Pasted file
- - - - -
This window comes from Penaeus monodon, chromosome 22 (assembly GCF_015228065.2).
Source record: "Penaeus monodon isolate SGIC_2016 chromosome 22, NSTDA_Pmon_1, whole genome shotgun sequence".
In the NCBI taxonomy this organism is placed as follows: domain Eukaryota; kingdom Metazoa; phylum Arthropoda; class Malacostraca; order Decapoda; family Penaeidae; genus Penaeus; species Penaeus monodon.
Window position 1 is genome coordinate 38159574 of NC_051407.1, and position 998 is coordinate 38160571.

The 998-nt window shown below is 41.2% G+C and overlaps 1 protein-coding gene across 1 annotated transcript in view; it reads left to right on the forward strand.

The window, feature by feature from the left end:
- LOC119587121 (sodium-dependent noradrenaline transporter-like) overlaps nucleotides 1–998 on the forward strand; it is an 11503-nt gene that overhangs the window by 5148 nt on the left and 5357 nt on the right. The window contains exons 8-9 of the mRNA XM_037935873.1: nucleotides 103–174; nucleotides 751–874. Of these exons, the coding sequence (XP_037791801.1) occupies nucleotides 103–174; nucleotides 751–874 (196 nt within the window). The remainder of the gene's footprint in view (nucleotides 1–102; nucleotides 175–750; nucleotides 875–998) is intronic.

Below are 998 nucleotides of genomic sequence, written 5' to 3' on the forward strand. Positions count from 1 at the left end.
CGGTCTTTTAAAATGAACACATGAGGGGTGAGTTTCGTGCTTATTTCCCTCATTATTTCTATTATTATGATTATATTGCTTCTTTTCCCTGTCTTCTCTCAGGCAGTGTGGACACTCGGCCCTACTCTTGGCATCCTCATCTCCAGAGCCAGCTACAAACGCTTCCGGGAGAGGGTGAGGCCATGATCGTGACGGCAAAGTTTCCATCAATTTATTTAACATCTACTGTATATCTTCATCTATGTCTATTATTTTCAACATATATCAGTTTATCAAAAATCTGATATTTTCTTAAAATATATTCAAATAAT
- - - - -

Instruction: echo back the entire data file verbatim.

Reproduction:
This window comes from Penaeus monodon, chromosome 22 (assembly GCF_015228065.2).
Source record: "Penaeus monodon isolate SGIC_2016 chromosome 22, NSTDA_Pmon_1, whole genome shotgun sequence".
In the NCBI taxonomy this organism is placed as follows: domain Eukaryota; kingdom Metazoa; phylum Arthropoda; class Malacostraca; order Decapoda; family Penaeidae; genus Penaeus; species Penaeus monodon.
Window position 1 is genome coordinate 38159574 of NC_051407.1, and position 998 is coordinate 38160571.

The 998-nt window shown below is 41.2% G+C and overlaps 1 protein-coding gene across 1 annotated transcript in view; it reads left to right on the forward strand.

The window, feature by feature from the left end:
- LOC119587121 (sodium-dependent noradrenaline transporter-like) overlaps nucleotides 1–998 on the forward strand; it is an 11503-nt gene that overhangs the window by 5148 nt on the left and 5357 nt on the right. The window contains exons 8-9 of the mRNA XM_037935873.1: nucleotides 103–174; nucleotides 751–874. Of these exons, the coding sequence (XP_037791801.1) occupies nucleotides 103–174; nucleotides 751–874 (196 nt within the window). The remainder of the gene's footprint in view (nucleotides 1–102; nucleotides 175–750; nucleotides 875–998) is intronic.

Below are 998 nucleotides of genomic sequence, written 5' to 3' on the forward strand. Positions count from 1 at the left end.
CGGTCTTTTAAAATGAACACATGAGGGGTGAGTTTCGTGCTTATTTCCCTCATTATTTCTATTATTATGATTATATTGCTTCTTTTCCCTGTCTTCTCTCAGGCAGTGTGGACACTCGGCCCTACTCTTGGCATCCTCATCTCCAGAGCCAGCTACAAACGCTTCCGGGAGAGGGTGAGGCCATGATCGTGACGGCAAAGTTTCCATCAATTTATTTAACATCTACTGTATATCTTCATCTATGTCTATTATTTTCAACATATATCAGTTTATCAAAAATCTGATATTTTCTTAAAATATATTCAAATAAT